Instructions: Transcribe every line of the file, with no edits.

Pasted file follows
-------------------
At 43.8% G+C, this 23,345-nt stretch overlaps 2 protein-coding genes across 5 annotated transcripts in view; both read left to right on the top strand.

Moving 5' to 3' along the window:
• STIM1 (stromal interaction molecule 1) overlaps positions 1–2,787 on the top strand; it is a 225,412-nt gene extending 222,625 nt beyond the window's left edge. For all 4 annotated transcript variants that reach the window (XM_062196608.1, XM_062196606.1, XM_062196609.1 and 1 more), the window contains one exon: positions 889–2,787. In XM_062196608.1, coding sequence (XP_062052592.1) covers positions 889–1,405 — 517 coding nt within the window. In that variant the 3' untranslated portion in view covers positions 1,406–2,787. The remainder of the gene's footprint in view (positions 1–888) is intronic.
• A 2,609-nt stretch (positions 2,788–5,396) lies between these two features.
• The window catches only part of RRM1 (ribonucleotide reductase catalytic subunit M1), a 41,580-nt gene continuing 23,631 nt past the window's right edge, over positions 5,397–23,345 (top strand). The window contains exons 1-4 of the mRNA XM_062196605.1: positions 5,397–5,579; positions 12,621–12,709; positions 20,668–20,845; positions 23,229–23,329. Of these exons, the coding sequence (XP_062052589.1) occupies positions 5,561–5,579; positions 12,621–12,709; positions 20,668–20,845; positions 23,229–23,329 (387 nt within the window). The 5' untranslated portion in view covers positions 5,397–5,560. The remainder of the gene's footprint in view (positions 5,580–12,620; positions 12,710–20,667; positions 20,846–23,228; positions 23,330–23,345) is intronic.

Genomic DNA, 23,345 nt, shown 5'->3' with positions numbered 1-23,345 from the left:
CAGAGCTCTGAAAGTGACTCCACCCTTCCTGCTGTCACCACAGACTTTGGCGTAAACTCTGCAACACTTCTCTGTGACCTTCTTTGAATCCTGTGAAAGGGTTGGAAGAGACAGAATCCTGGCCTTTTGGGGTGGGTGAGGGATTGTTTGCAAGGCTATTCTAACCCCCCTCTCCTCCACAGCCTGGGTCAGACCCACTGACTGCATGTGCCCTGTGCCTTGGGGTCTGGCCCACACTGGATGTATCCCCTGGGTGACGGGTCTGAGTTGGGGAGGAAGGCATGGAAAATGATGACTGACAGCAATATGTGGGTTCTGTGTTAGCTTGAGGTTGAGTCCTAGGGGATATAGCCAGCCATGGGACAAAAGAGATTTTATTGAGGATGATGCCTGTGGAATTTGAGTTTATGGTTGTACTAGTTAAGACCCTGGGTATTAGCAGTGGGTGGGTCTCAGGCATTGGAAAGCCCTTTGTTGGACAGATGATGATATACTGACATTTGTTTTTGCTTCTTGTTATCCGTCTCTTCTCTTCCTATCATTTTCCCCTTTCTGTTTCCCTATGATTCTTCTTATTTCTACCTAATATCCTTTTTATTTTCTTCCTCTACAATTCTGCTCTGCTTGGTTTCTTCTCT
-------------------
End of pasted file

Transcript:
At 43.8% G+C, this 23,345-nt stretch overlaps 2 protein-coding genes across 5 annotated transcripts in view; both read left to right on the top strand.

Moving 5' to 3' along the window:
• STIM1 (stromal interaction molecule 1) overlaps positions 1–2,787 on the top strand; it is a 225,412-nt gene extending 222,625 nt beyond the window's left edge. For all 4 annotated transcript variants that reach the window (XM_062196608.1, XM_062196606.1, XM_062196609.1 and 1 more), the window contains one exon: positions 889–2,787. In XM_062196608.1, coding sequence (XP_062052592.1) covers positions 889–1,405 — 517 coding nt within the window. In that variant the 3' untranslated portion in view covers positions 1,406–2,787. The remainder of the gene's footprint in view (positions 1–888) is intronic.
• A 2,609-nt stretch (positions 2,788–5,396) lies between these two features.
• The window catches only part of RRM1 (ribonucleotide reductase catalytic subunit M1), a 41,580-nt gene continuing 23,631 nt past the window's right edge, over positions 5,397–23,345 (top strand). The window contains exons 1-4 of the mRNA XM_062196605.1: positions 5,397–5,579; positions 12,621–12,709; positions 20,668–20,845; positions 23,229–23,329. Of these exons, the coding sequence (XP_062052589.1) occupies positions 5,561–5,579; positions 12,621–12,709; positions 20,668–20,845; positions 23,229–23,329 (387 nt within the window). The 5' untranslated portion in view covers positions 5,397–5,560. The remainder of the gene's footprint in view (positions 5,580–12,620; positions 12,710–20,667; positions 20,846–23,228; positions 23,330–23,345) is intronic.

Genomic DNA, 23,345 nt, shown 5'->3' with positions numbered 1-23,345 from the left:
CAGAGCTCTGAAAGTGACTCCACCCTTCCTGCTGTCACCACAGACTTTGGCGTAAACTCTGCAACACTTCTCTGTGACCTTCTTTGAATCCTGTGAAAGGGTTGGAAGAGACAGAATCCTGGCCTTTTGGGGTGGGTGAGGGATTGTTTGCAAGGCTATTCTAACCCCCCTCTCCTCCACAGCCTGGGTCAGACCCACTGACTGCATGTGCCCTGTGCCTTGGGGTCTGGCCCACACTGGATGTATCCCCTGGGTGACGGGTCTGAGTTGGGGAGGAAGGCATGGAAAATGATGACTGACAGCAATATGTGGGTTCTGTGTTAGCTTGAGGTTGAGTCCTAGGGGATATAGCCAGCCATGGGACAAAAGAGATTTTATTGAGGATGATGCCTGTGGAATTTGAGTTTATGGTTGTACTAGTTAAGACCCTGGGTATTAGCAGTGGGTGGGTCTCAGGCATTGGAAAGCCCTTTGTTGGACAGATGATGATATACTGACATTTGTTTTTGCTTCTTGTTATCCGTCTCTTCTCTTCCTATCATTTTCCCCTTTCTGTTTCCCTATGATTCTTCTTATTTCTACCTAATATCCTTTTTATTTTCTTCCTCTACAATTCTGCTCTGCTTGGTTTCTTCTCT